Student loan servicers

The Consumer Financial Protection Bureau said it will begin regulating the nation's largest student-loan servicing firms, which manage student accounts, process monthly payments and respond to borrower questions. Above, Santa Monica College graduates lines up to receive their diplomas. (Allen J. Schaben / Los Angeles Times / June 11, 2013)

Students who get the runaround from companies handling their college loans soon may get help from the federal government.

The Consumer Financial Protection Bureau said it will begin regulating the nation's largest student-loan servicing firms, which manage student accounts, process monthly payments and respond to borrower questions.

Though they don't make the loans, the companies are the main point of contact for borrowers. They effectively serve as gatekeepers that have enormous influence over requests for deferments or loan modifications.

The bureau, the federal government's consumer financial watchdog, already regulates servicing firms owned or run by banks. The new regulation, expected to be announced Tuesday, will extend oversight to non-bank firms, such as student-loan giant Sallie Mae Inc.

The new regulation would give the consumer agency authority over the seven largest student-loan servicers, which handle more than 49 million accounts. The agency will ensure that servicers comply with federal consumer financial laws.

The stepped-up regulation, which takes effect March 1, follows student complaints of poor service and lost paperwork. In some ways, the gripes mirror those during the housing boom when homeowners complained of shoddy treatment by companies handling their mortgages.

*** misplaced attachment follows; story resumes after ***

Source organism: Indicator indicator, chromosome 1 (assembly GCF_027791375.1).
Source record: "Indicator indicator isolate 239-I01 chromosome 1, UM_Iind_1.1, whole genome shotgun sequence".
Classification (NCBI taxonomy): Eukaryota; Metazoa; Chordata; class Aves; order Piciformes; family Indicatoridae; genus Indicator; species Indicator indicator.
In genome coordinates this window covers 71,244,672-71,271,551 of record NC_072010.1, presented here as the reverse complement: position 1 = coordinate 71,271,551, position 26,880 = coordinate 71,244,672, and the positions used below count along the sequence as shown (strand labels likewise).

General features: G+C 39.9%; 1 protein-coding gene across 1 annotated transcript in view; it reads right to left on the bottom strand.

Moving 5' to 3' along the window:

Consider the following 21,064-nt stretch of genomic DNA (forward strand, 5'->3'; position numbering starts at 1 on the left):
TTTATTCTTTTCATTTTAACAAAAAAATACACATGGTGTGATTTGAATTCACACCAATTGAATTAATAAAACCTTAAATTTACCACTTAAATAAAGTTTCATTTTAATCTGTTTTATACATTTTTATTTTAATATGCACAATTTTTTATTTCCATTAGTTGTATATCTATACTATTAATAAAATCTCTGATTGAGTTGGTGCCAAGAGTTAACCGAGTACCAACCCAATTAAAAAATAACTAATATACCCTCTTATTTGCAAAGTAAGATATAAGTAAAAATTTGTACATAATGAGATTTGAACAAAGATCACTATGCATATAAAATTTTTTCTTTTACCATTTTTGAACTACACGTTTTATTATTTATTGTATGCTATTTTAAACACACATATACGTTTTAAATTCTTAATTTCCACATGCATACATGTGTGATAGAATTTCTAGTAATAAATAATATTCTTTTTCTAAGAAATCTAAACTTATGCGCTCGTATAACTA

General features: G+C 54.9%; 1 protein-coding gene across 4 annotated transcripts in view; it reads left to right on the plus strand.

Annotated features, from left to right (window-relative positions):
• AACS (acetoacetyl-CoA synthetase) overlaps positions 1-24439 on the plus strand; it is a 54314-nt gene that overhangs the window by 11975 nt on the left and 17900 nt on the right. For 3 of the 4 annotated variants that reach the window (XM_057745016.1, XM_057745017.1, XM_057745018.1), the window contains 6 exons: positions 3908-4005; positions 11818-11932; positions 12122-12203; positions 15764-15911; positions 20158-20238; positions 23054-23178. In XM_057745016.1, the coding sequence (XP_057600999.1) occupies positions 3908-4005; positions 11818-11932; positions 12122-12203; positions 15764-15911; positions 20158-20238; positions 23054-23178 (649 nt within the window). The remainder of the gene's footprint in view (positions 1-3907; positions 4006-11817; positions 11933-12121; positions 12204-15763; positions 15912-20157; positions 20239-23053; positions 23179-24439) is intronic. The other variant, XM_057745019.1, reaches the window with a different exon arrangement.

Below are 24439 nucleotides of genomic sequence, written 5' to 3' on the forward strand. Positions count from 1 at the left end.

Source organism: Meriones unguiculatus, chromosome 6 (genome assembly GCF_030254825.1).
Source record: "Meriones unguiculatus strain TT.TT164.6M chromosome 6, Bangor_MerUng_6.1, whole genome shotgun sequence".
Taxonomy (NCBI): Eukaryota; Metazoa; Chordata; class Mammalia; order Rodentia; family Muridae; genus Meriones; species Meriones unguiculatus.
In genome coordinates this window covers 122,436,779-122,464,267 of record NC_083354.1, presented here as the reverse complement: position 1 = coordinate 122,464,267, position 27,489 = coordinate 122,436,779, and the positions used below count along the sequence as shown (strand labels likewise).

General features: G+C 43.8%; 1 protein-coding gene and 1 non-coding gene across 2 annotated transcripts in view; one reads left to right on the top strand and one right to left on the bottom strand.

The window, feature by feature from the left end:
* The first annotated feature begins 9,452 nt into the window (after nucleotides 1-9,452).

"We have heard complaints from private student loan borrowers that their servicer is not held accountable for answering their questions and providing quality customer service," said Richard Cordray, the consumer bureau's director.

"Borrowers have complained that they have had trouble making prepayments or partial payments on their loans," he said. "They have also complained that when their loans were transferred between servicers, their paperwork was often lost and processing errors were made that resulted in late fees."

A Sallie Mae spokeswoman said the company has been working with the consumer bureau to ensure proper treatment of borrowers.

"As the largest servicer of student loans, we have been engaged with the CFPB in the review of our lending, servicing and collections operations," said Patricia Christel, a Sallie Mae spokeswoman. "Our customer service practices are built on a 40-year history of helping customers select the payment program that fits their needs and positions them to succeed."

The loan-servicing issue has taken on greater importance in recent years as student debt has exploded and increasing numbers of borrowers have fallen behind on their payments.

One in five U.S. households has a student loan, the bureau said. At an estimated $1.2 trillion, student loans are the second-biggest form of consumer debt after home mortgages.

walter.hamilton@latimes.com